7 Ways to Celebrate the Winter Solstice

This tradition can help you bring back the light in your soul.

Enjoying the sunlight on the darkest day of the year.

 (Sergey Zaykov / Shutterstock.com) 

The day “the sun stands still,” occurs when the North Pole is the furthest away from the sun and heralds the official start of winter, according to the Sparks blog. The solstice falls on December 22 in 2023.

While many people might want to huddle inside where it is warm, the solstice is a time to celebrate nature and the rebirth of the light, as days will begin to get longer.  Some people choose to bring in their own light with candles or bonfires. Other people see it as the time to start counting down to Christmas. If you are looking to start a winter tradition, here are seven ways to celebrate the winter solstice

Watch the Sunrise and Sunset

Honoring the sun is an ancient tradition. So whether you live by the shore, in the country, or in a city, go outside in a green space to watch the sunrise in the morning and the sunset in the evening, suggests The New York Post. Being out in nature is good for you, so breathe in the scents, collect beautiful leaves and pine cones and take it home with you.

Friends watching the sunrise.

(Monkey Business Images / Shutterstock.com)

Burn a Yule Log

The Yule log is a Nordic tradition dating from medieval times, according to Sparks. During this longest night of the year, people would bring a large log into their homes to feed the fire through Christmas. This was believed to bring good luck into the new year. If you don’t have a fire place, you can have a bonfire at the beach or simply watch a relaxing video of a yule log banishing the dark.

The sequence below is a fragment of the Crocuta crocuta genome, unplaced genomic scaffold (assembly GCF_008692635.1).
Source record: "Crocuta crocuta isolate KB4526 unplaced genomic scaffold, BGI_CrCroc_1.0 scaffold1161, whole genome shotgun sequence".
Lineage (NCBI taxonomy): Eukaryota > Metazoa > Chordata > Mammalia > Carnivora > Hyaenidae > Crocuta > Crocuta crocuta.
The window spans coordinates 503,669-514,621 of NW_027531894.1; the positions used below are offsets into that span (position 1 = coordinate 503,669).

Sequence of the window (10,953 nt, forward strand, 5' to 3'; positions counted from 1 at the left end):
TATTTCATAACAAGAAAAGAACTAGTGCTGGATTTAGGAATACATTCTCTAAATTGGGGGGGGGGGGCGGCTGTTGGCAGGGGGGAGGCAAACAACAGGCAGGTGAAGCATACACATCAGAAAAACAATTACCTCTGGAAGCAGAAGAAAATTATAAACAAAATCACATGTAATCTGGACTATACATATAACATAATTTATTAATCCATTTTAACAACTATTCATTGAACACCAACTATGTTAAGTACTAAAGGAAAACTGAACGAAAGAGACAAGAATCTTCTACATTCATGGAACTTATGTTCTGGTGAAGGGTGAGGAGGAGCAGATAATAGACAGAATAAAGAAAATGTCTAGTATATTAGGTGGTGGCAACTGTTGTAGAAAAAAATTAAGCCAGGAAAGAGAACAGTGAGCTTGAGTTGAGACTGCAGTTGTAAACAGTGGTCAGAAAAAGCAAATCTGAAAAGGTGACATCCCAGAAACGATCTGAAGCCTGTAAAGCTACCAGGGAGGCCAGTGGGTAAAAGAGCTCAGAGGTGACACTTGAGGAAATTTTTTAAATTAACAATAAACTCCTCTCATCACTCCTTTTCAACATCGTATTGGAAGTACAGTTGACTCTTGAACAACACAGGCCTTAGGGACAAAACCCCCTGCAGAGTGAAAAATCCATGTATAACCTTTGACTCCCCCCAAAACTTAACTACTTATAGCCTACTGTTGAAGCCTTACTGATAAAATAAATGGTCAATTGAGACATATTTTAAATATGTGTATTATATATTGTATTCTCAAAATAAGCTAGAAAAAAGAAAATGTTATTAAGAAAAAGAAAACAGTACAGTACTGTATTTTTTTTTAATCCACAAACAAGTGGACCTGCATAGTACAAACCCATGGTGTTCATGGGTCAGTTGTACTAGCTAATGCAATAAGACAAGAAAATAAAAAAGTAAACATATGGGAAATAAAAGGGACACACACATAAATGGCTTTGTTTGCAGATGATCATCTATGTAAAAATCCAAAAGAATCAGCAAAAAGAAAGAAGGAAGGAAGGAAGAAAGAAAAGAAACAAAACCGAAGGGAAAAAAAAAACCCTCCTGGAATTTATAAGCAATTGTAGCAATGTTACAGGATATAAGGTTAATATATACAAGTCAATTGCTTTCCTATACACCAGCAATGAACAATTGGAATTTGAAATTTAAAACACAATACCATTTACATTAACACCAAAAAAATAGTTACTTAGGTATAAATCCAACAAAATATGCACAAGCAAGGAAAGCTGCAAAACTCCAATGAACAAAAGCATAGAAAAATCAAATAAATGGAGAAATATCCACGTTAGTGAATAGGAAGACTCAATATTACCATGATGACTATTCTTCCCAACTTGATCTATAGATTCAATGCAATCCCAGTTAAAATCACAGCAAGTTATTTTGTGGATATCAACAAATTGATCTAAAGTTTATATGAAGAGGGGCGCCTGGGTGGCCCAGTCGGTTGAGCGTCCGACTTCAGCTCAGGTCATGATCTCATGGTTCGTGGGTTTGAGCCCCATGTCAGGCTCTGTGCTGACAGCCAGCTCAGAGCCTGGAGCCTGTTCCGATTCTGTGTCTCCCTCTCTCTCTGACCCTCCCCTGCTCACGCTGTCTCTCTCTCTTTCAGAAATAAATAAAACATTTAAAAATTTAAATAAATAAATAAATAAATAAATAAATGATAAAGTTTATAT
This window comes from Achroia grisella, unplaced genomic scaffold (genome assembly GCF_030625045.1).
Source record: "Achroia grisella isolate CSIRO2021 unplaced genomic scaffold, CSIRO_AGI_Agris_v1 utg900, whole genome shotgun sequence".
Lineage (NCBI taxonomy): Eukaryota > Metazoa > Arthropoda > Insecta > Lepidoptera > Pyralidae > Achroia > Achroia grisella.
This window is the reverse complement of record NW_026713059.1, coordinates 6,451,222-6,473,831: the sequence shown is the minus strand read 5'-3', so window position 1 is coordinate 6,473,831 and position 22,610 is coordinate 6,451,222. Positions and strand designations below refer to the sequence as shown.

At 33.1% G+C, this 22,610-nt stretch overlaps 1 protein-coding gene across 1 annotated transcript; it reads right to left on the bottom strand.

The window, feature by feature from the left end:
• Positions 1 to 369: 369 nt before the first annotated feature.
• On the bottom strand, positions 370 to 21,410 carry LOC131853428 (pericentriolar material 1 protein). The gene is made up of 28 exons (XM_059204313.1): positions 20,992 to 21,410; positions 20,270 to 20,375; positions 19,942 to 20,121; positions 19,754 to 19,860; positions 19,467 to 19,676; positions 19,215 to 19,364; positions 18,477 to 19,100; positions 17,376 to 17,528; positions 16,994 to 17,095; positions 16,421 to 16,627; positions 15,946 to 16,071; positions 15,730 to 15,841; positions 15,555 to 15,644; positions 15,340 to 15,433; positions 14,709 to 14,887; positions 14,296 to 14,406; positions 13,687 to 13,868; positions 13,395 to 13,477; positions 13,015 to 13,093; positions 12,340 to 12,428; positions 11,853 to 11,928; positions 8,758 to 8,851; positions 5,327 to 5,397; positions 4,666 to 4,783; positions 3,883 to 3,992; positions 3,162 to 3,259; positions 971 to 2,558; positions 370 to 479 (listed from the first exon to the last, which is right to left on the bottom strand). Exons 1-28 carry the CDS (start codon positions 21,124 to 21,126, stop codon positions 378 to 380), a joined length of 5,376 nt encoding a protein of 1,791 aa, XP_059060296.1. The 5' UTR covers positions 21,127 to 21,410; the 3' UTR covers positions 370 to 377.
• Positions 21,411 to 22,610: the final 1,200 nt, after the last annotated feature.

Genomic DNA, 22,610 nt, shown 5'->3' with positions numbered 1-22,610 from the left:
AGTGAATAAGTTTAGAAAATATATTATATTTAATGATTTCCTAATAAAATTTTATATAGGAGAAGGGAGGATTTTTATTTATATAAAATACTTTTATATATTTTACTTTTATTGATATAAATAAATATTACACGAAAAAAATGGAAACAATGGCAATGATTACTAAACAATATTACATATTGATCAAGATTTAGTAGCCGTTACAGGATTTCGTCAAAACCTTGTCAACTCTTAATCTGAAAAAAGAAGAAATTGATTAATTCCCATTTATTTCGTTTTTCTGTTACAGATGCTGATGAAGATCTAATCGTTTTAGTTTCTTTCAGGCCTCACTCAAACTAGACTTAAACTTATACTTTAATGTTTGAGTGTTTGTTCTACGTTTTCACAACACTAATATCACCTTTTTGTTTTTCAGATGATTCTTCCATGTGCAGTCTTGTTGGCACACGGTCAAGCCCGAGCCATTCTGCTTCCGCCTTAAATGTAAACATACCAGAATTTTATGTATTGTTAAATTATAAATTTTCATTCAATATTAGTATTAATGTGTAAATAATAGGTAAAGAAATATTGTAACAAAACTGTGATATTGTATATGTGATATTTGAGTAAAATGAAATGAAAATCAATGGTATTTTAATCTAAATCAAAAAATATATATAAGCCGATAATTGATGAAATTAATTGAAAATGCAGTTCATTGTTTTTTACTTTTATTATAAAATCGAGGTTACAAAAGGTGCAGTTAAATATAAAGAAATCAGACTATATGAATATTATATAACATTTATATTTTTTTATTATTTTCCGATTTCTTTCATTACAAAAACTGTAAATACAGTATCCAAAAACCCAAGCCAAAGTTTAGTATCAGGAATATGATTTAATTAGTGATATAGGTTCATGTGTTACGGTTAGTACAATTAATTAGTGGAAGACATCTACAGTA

Burning the yule log to bring the light in.

(Amelia Martin./ Shutterstock.com)

Preparing a Feast

Enjoy a festive meal with friends and family. Since the solstice comes after the last harvest, enjoy a feast of in season foods like a root vegetable stew, pumpkin pie, and wassail, a warming drink made from hot mulled apple cider. This recipe from The Pioneer Woman can be enjoyed by the entire family.

Homemade wassail.

(Slavica Stajic / Shutterstock.com)

Virtually Visit Stonehenge

Stonehenge, an ancient monument in England, was created to align with the sun on both the winter and summer solstices, according to Mother Magazine. But you do not have to travel to experience this amazing phenomena. The sunrise on December 22, 2023 will be live streamed on the English Heritage YouTube channel.

The winter solstice at Stonehenge.

(1000 Words / Shutterstock.com)

Make a Wreath

While wreaths have their roots in ancient Celtic traditions, they are still a big part of the winter holidays. Wreaths are meant to symbolize life, protection, and prosperity, according to Sparks. You can make your own by going out in nature and collecting pine cones,  holly, ivy, and evergreen boughs. Wreaths can be hung indoors and out.

Creating a holiday wreath.

(Media_Photos / Shutterstock.com)

 Holiday Lights Tour

You can celebrate the holiday lights by walking or driving around your neighborhood to see the best displays. Some wintery places have sleigh rides to tour neighborhoods that go all out with lights. Embracing the light can help you feel festive and bring you joy on this darkest day of the year.

Embrace the holiday lights.

(Hannamariah / Shutterstock.com)

Reflect and Set Your Intentions

Since the winter solstice is the spiritual time to honor both the light and the darkness that is within everyone, it is the perfect time to set new intentions and let go of limitations and insecurities. Write down anything you need to let go of and throw it into the yule log or bonfire. After letting go, speak your new intentions, your new goals, or habits you want to obtain in the new year.

It's time to set goals for the new year.

(fiz_zero / Shutterstock.com)